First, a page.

Last week's Oscar nominations gave a box-office boost to several contenders, especially "Babe" and "Sense and Sensibility," but the clear ticket-sales winner over the four-day Presidents Day weekend was "Broken Arrow."
Still, the appeal of the golden statuette had Hollywood distributors trying to cash in on their contenders, especially films that have been in theaters for quite a while. "Babe," Universal's beloved porker picture released in August and on the last legs of a 28-week run, saw ticket sales double from about $200,000 to $400,000 thanks largely to its seven nominations, including best picture.
"Sense and Sensibility," another best picture candidate with seven nominations, was estimated to be taking in about $3.6 million, up 29% over the previous weekend. Sony/Columbia Pictures had added 102 theaters, bringing the total to 1,054, in hopes of enhancing the film's box office. The film is now in its 10th week and still ranked ninth among the weekend's top 10 grossing movies.
"Anybody who thinks the nominations didn't help should look at this picture," said Jeff Blake, president of Sony's distribution. "This film was probably the biggest beneficiary."
As for the films that opened this weekend, all fell short compared to "Broken Arrow," now in its second week, with a four-day holiday estimate of $14.4 million. For the newcomers, Buena Vista's "Muppet Treasure Island" was neck and neck with Universal's "Happy Gilmore" for second and third place. "Muppet Treasure Island" will probably place second with about $11.1 million, while "Happy Gilmore" could come in third with an estimated $11 million.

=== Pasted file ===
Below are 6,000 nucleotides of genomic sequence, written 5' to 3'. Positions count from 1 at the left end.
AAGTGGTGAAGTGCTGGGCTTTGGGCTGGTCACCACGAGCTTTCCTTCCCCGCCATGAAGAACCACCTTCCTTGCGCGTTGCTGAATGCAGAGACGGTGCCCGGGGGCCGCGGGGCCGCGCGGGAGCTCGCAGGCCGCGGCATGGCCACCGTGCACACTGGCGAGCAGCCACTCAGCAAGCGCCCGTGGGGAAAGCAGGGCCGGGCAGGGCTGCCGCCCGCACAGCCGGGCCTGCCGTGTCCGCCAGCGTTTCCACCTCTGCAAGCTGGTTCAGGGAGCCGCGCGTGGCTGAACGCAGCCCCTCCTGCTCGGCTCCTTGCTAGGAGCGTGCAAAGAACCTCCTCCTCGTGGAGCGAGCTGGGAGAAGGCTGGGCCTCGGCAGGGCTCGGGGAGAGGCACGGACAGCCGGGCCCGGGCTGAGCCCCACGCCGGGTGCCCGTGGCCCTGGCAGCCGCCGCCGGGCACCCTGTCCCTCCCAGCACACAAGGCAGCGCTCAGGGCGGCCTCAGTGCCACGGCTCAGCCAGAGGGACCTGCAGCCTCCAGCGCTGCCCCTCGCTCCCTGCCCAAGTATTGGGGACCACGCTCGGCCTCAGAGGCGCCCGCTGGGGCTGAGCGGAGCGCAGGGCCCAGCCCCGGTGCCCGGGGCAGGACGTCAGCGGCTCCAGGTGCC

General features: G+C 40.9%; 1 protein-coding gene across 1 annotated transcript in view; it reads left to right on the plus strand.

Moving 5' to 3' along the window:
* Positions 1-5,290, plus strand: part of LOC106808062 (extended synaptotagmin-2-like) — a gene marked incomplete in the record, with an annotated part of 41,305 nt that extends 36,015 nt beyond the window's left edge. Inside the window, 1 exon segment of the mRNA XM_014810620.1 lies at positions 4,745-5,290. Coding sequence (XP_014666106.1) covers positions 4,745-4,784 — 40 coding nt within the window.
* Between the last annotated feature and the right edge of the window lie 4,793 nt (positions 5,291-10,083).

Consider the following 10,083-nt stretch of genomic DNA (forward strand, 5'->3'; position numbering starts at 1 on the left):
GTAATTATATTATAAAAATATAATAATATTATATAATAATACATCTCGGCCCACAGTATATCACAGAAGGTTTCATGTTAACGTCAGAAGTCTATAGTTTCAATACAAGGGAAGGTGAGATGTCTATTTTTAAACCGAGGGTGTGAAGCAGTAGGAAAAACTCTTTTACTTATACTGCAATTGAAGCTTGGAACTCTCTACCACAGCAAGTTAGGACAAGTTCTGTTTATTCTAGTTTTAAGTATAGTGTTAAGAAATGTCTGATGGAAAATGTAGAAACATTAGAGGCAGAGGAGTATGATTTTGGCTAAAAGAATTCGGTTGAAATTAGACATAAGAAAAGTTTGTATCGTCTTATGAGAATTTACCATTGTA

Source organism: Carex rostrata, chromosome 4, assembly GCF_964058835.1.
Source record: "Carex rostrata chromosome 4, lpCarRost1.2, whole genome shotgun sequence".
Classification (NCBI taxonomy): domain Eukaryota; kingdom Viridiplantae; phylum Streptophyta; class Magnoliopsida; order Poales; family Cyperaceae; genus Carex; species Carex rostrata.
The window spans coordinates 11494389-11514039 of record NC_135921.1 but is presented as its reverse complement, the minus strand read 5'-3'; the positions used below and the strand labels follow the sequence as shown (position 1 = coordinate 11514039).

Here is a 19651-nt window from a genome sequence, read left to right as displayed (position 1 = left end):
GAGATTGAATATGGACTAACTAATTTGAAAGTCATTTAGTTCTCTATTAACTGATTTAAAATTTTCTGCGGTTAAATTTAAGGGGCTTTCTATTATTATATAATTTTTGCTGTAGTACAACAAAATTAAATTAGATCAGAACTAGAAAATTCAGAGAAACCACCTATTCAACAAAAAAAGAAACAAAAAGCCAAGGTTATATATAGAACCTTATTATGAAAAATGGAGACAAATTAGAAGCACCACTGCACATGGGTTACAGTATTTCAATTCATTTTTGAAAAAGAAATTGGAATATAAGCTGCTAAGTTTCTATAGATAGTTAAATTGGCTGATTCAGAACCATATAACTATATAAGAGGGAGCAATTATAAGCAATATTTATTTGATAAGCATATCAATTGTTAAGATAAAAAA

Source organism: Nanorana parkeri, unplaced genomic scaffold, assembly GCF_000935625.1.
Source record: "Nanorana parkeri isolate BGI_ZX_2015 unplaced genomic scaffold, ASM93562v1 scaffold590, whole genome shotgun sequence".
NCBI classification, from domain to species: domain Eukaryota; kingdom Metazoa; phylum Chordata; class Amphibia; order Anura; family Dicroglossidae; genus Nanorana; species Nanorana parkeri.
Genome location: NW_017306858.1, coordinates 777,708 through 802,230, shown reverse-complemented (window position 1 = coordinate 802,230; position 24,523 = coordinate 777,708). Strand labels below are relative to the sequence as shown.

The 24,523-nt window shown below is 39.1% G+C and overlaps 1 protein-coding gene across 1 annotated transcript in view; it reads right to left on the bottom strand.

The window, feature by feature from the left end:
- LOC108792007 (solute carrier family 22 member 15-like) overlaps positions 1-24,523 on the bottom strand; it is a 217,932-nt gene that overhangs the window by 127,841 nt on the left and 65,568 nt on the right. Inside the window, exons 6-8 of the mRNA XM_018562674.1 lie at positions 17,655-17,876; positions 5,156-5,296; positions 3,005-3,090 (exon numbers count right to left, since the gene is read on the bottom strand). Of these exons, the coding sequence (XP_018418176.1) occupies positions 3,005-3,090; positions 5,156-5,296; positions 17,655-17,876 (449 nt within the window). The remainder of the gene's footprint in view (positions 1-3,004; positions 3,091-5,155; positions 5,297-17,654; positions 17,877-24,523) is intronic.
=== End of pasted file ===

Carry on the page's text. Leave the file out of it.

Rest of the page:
Columbia's "City Hall," starring Al Pacino as New York's mayor, turned up a disappointing $8.3 million, putting it in fourth place. But Blake blamed the slow showing on weather, since 10 inches of snow fell in New York on Friday's opening night.
"If you don't think the weather had an impact, we saw an increase of 335% in ticket sales from Friday to Saturday," Blake added. "Friday was devastating."
Two other films with Oscar nods that remained in the holiday weekend's top 10 were United Artist's "Leaving Las Vegas," in eighth with an estimated $3.7 million, and Buena Vista's "Mr. Holland's Opus," in fifth with an estimated $7.2 million (a 10% drop from the previous weekend).
The other best picture contenders didn't seem to glean much in ticket sales from last week's nominations. They were Miramax's "The Postman (Il Postino)," Universal's "Apollo 13" and Paramount's "Braveheart." "Apollo," out on video, is only showing in one Westwood theater, primarily for academy members' viewing, while the Italian-language "Postman," in limited run (about 147 theaters), was expected to bring in about $450,000.
Mel Gibson's "Braveheart," which has the most nominations with 10, was re-released for the second time and was expected to make about $1.85 million. The film, originally released May 24, runs three hours, and Paramount says that affects the number of showings and consequently the box-office take.
Among the holiday weekend's disappointments was the Ellen DeGeneres comedy "Mr. Wrong," opening in sixth place with an estimated $6.3 million.
As for the holdovers, Paramount's comedy "Black Sheep" slid from third place to seventh with an estimated $4.8 million while Columbia's Demi Moore thriller "The Juror" dropped from fourth to 10th place in only its third week, collecting $3.5 million.
John Krier, head of the box-office tracking firm Exhibitor Relations, said he expected the holiday total by Monday's close to be about $82 million, 16% higher than last year. The biggest box office for the four-day Presidents Day weekend was $83 million in 1991.